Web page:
In this part we will move forward with DHCP configuration. Once we have a DHCP server installed we can create scopes.

Scopes – are the collection of the IP addresses and subnet masks, along with some additional options that you want this particular DHCP server to issue. You can have more than one scope, in fact, you can have a scope for each network that you may have on your corporate environment. Now for a DHCP server to be active it needs at least one scope.

Split-Scope – is a quick and easy way to provide redundancy and load balancing for DHCP in your network.

Superscopes – provides you with the ability to essentially take multiple DHCP scopes, and then combine them together to give yourself a broader range of addresses to hand out to incoming clients. Now, superscopes come into play when you have an environment where the subnet mask that you’ve applied to the environment does not give you enough addresses that you need for a particular location. This happens fairly commonly when you have a 24-bit subnet mask, so In a 24-bit subnet mask, you only have 254 available addresses that you can use, and because of that, you might actually find yourself running out of addresses.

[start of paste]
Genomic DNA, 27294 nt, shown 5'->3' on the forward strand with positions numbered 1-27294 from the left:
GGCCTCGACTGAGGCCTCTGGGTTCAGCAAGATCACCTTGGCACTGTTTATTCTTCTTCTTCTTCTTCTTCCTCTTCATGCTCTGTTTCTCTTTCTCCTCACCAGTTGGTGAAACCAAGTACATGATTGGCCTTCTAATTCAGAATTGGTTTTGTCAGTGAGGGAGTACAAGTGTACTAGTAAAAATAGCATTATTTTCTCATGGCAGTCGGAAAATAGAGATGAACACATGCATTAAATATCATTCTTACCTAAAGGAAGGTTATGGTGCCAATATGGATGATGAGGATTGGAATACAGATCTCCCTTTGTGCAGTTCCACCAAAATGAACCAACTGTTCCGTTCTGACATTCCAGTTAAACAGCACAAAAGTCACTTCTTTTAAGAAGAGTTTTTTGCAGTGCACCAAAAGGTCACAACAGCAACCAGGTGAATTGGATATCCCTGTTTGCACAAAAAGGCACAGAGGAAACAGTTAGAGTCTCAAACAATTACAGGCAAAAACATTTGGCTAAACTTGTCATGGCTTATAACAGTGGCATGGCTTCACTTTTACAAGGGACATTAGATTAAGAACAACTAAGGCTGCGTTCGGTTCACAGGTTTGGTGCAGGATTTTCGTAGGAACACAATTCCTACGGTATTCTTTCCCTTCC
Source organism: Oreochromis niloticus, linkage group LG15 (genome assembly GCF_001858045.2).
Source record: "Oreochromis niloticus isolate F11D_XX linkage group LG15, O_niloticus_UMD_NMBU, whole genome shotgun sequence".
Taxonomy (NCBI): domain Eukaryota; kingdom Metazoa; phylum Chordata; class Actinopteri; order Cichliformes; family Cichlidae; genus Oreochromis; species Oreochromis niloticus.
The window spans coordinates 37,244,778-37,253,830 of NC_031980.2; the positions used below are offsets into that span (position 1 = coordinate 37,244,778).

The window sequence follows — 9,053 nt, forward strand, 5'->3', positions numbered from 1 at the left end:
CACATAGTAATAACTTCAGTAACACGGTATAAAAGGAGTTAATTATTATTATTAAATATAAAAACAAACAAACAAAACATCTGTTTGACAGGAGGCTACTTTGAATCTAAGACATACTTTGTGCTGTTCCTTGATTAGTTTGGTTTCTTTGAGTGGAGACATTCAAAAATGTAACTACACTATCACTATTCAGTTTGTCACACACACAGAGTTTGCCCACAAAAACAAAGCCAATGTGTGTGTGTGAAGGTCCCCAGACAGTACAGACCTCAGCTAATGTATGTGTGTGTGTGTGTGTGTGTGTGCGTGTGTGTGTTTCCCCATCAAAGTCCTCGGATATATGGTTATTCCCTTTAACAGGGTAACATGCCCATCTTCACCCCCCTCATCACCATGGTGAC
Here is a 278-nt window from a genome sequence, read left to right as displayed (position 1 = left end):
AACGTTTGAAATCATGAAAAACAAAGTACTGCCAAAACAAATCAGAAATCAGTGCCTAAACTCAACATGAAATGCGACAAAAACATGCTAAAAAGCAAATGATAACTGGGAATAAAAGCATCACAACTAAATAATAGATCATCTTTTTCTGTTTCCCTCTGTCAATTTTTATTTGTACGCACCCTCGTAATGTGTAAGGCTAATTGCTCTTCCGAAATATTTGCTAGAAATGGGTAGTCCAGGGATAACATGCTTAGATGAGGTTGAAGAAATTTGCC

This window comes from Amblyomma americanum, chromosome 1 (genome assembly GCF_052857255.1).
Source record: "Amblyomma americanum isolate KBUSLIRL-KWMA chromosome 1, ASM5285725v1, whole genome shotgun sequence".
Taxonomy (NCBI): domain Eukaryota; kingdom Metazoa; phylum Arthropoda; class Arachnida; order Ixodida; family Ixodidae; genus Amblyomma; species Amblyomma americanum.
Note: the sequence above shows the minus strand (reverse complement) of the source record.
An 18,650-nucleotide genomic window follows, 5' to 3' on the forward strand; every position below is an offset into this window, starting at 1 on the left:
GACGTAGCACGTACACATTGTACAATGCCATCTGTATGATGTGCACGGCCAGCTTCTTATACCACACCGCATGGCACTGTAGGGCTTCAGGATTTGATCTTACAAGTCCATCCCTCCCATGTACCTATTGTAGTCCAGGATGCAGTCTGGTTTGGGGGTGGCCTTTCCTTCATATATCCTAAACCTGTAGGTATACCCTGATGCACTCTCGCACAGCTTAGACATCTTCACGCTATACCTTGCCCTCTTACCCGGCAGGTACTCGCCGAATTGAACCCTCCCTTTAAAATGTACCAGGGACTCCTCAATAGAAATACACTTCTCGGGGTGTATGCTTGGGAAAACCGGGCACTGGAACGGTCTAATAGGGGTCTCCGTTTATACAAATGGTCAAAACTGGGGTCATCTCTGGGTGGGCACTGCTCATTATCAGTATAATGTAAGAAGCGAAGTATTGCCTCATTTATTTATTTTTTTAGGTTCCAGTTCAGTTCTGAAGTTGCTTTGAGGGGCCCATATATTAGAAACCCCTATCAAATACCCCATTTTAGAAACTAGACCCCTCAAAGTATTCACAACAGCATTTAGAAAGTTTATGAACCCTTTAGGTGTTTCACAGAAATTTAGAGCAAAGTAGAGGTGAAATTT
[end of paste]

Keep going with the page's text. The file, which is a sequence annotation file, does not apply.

Multicast Scopes – Now whereas you might find yourself actually creating a superscope from time to time, the creation of a multicast scope is something you might not find yourself doing that often. Multicasting is the process of sending a message to a group of recipients as opposed to unicasting, in which a message is sent to a specific recipient. After an MCS is configured and allocated a group address to use, any multicast clients that have registered their membership with the MCS can receive streams sent to this address. By registering with the MCS, clients can participate efficiently in the stream process, such as for real-time video or audio network transmissions

First of all lets right-click on DHCP server and see the options


When you right-click on DHCP server you will be able to backup this database, the database where all of this information that you’re configuring is being stored, and you can also restore it and I want to show you where that is. If I go to Properties it tells you the location that’s currently defined and it’s Windows\system32 dhcp, and when you run a backup it’s in DHCP backup.